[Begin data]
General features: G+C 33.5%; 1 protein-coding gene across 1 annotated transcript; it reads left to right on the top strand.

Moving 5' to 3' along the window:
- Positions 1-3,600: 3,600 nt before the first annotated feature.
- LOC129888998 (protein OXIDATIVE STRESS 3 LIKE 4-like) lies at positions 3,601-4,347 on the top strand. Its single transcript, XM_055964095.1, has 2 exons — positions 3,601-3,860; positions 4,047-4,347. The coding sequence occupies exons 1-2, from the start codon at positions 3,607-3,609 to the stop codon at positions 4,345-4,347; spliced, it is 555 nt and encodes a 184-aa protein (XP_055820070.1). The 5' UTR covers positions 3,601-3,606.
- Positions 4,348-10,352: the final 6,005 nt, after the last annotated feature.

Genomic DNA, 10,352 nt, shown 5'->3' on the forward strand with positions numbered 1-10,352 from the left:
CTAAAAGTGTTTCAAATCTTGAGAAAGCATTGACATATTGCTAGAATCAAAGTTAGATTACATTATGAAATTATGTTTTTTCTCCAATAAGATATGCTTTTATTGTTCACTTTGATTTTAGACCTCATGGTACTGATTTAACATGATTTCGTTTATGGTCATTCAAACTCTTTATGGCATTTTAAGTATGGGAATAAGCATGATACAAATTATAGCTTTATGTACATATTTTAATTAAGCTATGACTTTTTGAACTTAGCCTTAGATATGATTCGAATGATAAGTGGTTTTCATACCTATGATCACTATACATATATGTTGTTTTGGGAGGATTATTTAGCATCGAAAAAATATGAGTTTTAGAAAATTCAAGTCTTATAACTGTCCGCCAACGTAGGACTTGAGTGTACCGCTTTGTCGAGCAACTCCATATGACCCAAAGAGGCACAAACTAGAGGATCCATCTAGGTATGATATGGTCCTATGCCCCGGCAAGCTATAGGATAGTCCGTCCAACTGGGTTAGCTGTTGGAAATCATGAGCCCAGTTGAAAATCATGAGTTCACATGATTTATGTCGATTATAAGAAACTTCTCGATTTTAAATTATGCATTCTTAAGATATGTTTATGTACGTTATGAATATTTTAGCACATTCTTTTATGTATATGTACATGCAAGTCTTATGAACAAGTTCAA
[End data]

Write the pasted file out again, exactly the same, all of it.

General features: G+C 33.5%; 1 protein-coding gene across 1 annotated transcript; it reads left to right on the top strand.

Moving 5' to 3' along the window:
- Positions 1-3,600: 3,600 nt before the first annotated feature.
- LOC129888998 (protein OXIDATIVE STRESS 3 LIKE 4-like) lies at positions 3,601-4,347 on the top strand. Its single transcript, XM_055964095.1, has 2 exons — positions 3,601-3,860; positions 4,047-4,347. The coding sequence occupies exons 1-2, from the start codon at positions 3,607-3,609 to the stop codon at positions 4,345-4,347; spliced, it is 555 nt and encodes a 184-aa protein (XP_055820070.1). The 5' UTR covers positions 3,601-3,606.
- Positions 4,348-10,352: the final 6,005 nt, after the last annotated feature.

Genomic DNA, 10,352 nt, shown 5'->3' on the forward strand with positions numbered 1-10,352 from the left:
CTAAAAGTGTTTCAAATCTTGAGAAAGCATTGACATATTGCTAGAATCAAAGTTAGATTACATTATGAAATTATGTTTTTTCTCCAATAAGATATGCTTTTATTGTTCACTTTGATTTTAGACCTCATGGTACTGATTTAACATGATTTCGTTTATGGTCATTCAAACTCTTTATGGCATTTTAAGTATGGGAATAAGCATGATACAAATTATAGCTTTATGTACATATTTTAATTAAGCTATGACTTTTTGAACTTAGCCTTAGATATGATTCGAATGATAAGTGGTTTTCATACCTATGATCACTATACATATATGTTGTTTTGGGAGGATTATTTAGCATCGAAAAAATATGAGTTTTAGAAAATTCAAGTCTTATAACTGTCCGCCAACGTAGGACTTGAGTGTACCGCTTTGTCGAGCAACTCCATATGACCCAAAGAGGCACAAACTAGAGGATCCATCTAGGTATGATATGGTCCTATGCCCCGGCAAGCTATAGGATAGTCCGTCCAACTGGGTTAGCTGTTGGAAATCATGAGCCCAGTTGAAAATCATGAGTTCACATGATTTATGTCGATTATAAGAAACTTCTCGATTTTAAATTATGCATTCTTAAGATATGTTTATGTACGTTATGAATATTTTAGCACATTCTTTTATGTATATGTACATGCAAGTCTTATGAACAAGTTCAA